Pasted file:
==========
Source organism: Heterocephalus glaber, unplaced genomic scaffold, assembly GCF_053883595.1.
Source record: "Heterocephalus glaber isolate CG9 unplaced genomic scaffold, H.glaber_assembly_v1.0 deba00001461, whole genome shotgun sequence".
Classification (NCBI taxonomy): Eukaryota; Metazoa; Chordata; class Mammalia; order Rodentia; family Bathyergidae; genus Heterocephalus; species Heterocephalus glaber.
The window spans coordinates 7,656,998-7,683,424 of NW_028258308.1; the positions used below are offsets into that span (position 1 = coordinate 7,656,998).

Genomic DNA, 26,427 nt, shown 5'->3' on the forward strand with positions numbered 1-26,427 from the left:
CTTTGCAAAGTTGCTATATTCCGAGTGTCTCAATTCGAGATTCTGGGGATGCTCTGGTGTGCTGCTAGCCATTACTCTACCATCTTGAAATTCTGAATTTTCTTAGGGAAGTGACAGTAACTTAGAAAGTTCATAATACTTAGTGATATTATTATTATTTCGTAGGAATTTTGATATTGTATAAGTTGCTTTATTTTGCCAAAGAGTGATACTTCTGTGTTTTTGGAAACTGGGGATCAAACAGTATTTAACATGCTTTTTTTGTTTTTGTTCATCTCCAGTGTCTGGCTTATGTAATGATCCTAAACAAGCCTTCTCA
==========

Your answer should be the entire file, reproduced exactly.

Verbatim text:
Source organism: Heterocephalus glaber, unplaced genomic scaffold, assembly GCF_053883595.1.
Source record: "Heterocephalus glaber isolate CG9 unplaced genomic scaffold, H.glaber_assembly_v1.0 deba00001461, whole genome shotgun sequence".
Classification (NCBI taxonomy): Eukaryota; Metazoa; Chordata; class Mammalia; order Rodentia; family Bathyergidae; genus Heterocephalus; species Heterocephalus glaber.
The window spans coordinates 7,656,998-7,683,424 of NW_028258308.1; the positions used below are offsets into that span (position 1 = coordinate 7,656,998).

Genomic DNA, 26,427 nt, shown 5'->3' on the forward strand with positions numbered 1-26,427 from the left:
CTTTGCAAAGTTGCTATATTCCGAGTGTCTCAATTCGAGATTCTGGGGATGCTCTGGTGTGCTGCTAGCCATTACTCTACCATCTTGAAATTCTGAATTTTCTTAGGGAAGTGACAGTAACTTAGAAAGTTCATAATACTTAGTGATATTATTATTATTTCGTAGGAATTTTGATATTGTATAAGTTGCTTTATTTTGCCAAAGAGTGATACTTCTGTGTTTTTGGAAACTGGGGATCAAACAGTATTTAACATGCTTTTTTTGTTTTTGTTCATCTCCAGTGTCTGGCTTATGTAATGATCCTAAACAAGCCTTCTCA